Dining — 04 November 2012
Dining out before, after the show

BY JOHN TANASYCHUK AND REBECCA CAHILLY

Eating before a show in South Florida ought to be easier, but there just aren’t many restaurants within walking distance of many venues.

Relax. Here are 16 suggestions from our Fine Dining writers — from white tablecloth to barbecue — that will keep your stomach from growling during your next trip to the theater.

Just leave enough time to park at both the restaurant and your final destination.

Near ArtsPark at
Young Circle, Hollywood

Billy’s Stone Crab Waterfront Seafood Restaurant & Market 400 N. Ocean Drive, Hollywood, 954-923-2300, www.crabs.com. Be the envy of your neighbor when you open your picnic basket after a stop at Billy’s seafood market. From stone crabs to chowder to Key lime pie, your al fresco meal will be the talk of the park. Order online in advance and have your meal delivered FedEx! – R.C.

 

Bistro 1902 1902 Hollywood Blvd., 954-689-2229, www.Bistro1902.com. It calls itself a French bistro and, sure enough, escargots and beef bourguignon are on the menu. But 1902 also does a fine burger and several Italian-style pasta dishes. – J.T.

 

FULVIO’S 1900 1900 Harrison St., Hollywood, 954-927-1900, www.fulvios1900.com. Whether it’s for dinner before the performance, or a glass of wine or dessert afterwards, don’t miss the opportunity to visit Fulvio’s 1900, just steps away from Young Circle. Romantic atmosphere, excellent service and great Italian cuisine. – R.C.

 

Mama Mia Italian Ristorante, 1818 S. Young Circle, Hollywood, 954-923-0555, www.miagrill.com. Don’t rush through dinner before the show; instead request a sidewalk table at Mama Mia and enjoy authentic Italian fare within earshot of the performance. Portions are large, so request a to-go bag for late-night snacking. – R.C.

 

Pho Vi, 1933 Hollywood Blvd., Hollywood, 954-367-7786. Hearty, steaming bowls of Vietnamese pho accompanied by bánh mì sandwiches in a no-nonsense, family-run storefront. – J.T.

Near Broward Center
for the Performing Arts,
Fort Lauderdale

Cheese Culture 813 E. Las Olas Blvd., Fort Lauderdale, 954-533-9178, www.Cheese-Culture.com. With its redone bar area, this cheese shop has become an even more inviting restaurant. They make a wonderful croque-monsieur and Caprese salad, which you can pair with above-average wines by the glass. – J.T.

Seventh Street Wine Bar 701 S. Federal Highway, Fort Lauderdale, 954-522-5560, www.seventhstreetwine.com. Sniff, swish and sip a glass or two of a selection of over 2,500 wines before or after the show. A great way to try some new varietals in a fun atmosphere. – R.C.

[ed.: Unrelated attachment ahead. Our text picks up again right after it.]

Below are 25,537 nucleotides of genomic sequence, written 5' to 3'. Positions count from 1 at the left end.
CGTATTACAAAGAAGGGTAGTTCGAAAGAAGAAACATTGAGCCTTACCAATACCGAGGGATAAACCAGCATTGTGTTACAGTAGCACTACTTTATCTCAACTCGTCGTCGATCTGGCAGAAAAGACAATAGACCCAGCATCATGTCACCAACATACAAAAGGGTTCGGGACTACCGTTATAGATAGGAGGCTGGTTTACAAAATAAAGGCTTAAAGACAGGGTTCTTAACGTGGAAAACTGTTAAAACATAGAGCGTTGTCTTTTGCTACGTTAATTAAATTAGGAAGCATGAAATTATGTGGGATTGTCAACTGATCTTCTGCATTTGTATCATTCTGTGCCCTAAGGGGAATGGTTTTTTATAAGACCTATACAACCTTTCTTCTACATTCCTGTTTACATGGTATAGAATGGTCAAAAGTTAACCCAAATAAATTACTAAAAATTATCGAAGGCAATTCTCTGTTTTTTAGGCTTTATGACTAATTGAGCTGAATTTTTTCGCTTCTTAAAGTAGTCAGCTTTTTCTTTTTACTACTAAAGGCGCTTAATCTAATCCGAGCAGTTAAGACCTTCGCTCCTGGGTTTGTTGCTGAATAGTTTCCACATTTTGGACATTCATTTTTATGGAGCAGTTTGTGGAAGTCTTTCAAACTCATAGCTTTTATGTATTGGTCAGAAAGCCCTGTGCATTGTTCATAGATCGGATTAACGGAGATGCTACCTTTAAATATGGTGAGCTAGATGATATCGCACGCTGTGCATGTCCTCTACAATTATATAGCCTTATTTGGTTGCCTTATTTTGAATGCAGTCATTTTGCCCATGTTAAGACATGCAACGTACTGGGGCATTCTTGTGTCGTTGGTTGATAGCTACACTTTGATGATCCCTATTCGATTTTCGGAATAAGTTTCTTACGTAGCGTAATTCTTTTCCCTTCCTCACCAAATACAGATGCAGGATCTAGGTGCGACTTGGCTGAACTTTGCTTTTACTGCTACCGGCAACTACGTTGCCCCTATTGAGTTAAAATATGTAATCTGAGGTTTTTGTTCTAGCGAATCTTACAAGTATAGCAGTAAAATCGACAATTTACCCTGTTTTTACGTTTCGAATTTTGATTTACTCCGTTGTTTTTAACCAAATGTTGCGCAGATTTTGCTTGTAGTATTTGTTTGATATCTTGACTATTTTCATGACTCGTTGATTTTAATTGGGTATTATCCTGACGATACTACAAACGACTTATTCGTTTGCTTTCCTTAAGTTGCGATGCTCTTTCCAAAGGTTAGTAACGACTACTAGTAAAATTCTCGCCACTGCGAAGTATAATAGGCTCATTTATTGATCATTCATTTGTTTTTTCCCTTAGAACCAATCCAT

Valentino’s Cucina Italiana 620 N. Federal Highway, Fort Lauderdale, 954-523-5767, www.valentinoscucinaitaliana.com. An anticipated performance can be best set off by a superb dining experience and Valentino’s will guarantee just that. Ensure enough time to savor dessert before the show. – R.C.

 

Coral Springs Center
for the Arts

Mario Ristorante Italiano and Wine Bar 6370 N. State Road 7, Coconut Creek, 954-420-3100, www.MarioRistoranteItaliano.com. Old World Italian meets beach chic at Mario and Nadia Spina’s restaurant in the Regency Lakes Village Center. Great pasta and veal dishes. – J.T.

World of Beer 4437 Lyons Road, Ste E-101, Coconut Creek, 954-984-0300, www.coconutcreek.wobusa.com. Beer. People. Music. Sports. Perhaps in that order, but the draft selection is impressive and live music makes for a festive atmosphere. Wine drinkers are not left to cry in their beers although the selection is weighted in favor of hops and barley. – R.C.

 

Mythos Greek Taverna 2864 N. University Drive, Coral Springs, 954-345-9559, www.MythosRestaurant.com. Light eaters will appreciate the huge selection of cold and hot meze (scordalia, spanikopita, taramosalata) while bigger eaters can dive into the signature roasted leg of lamb or moussaka. – J.T.

Near Kravis Center
for the Performing Arts,
West Palm Beach

City Cellar Wine Bar & Grille CityPlace, 700 S. Rosemary Ave., West Palm Beach, 561-366-0071, www.BigTimeRestaurants.com. Big Time Restaurant Group, which owns restaurants across the region, knows how to please a wide variety of tastes – from pizza and pasta to grilled seafood and steaks. – J.T.

būccan 350 S. County Road, Palm Beach, 561-833-3450, www.buccanpalmbeach.com. It’s much easier to get a table at chef Clay Conley’s temple to small plates pre-theater than at prime-dinner time. That’s what happens when the James Beard Foundation gives you a best chef nomination. – J.T.

PBCatch 251 Sunrise Ave., Palm Beach, 561-655-5558, www.pbcatch.com. Two-for-one drinks and $1 oysters are the perfect complement to a sophisticated evening of culture. Happy Hour 4:30-6:30 p.m. Closed Sundays. – R.C.

 

Miramar Cultural Center ArtsPark

Smitty’s Grille 12328 Miramar Parkway, Miramar, 954-432-6422. Baby-back ribs and fried chicken are served with hand-cut steak fries and fried Brussels sprouts here in a friendly atmosphere. – J.T.

Elle’s Restaurant and Lounge 12312 Miramar Parkway, Miramar, 954-437-0071, www.EllesRestaurant.com. The surprisingly sophisticated menu reflects South Florida’s ethnic diversity, with such dishes as chile-rubbed pork shoulder, oxtail lasagna and a Caribbean burger with Scotch bonnet aioli. – J.T.

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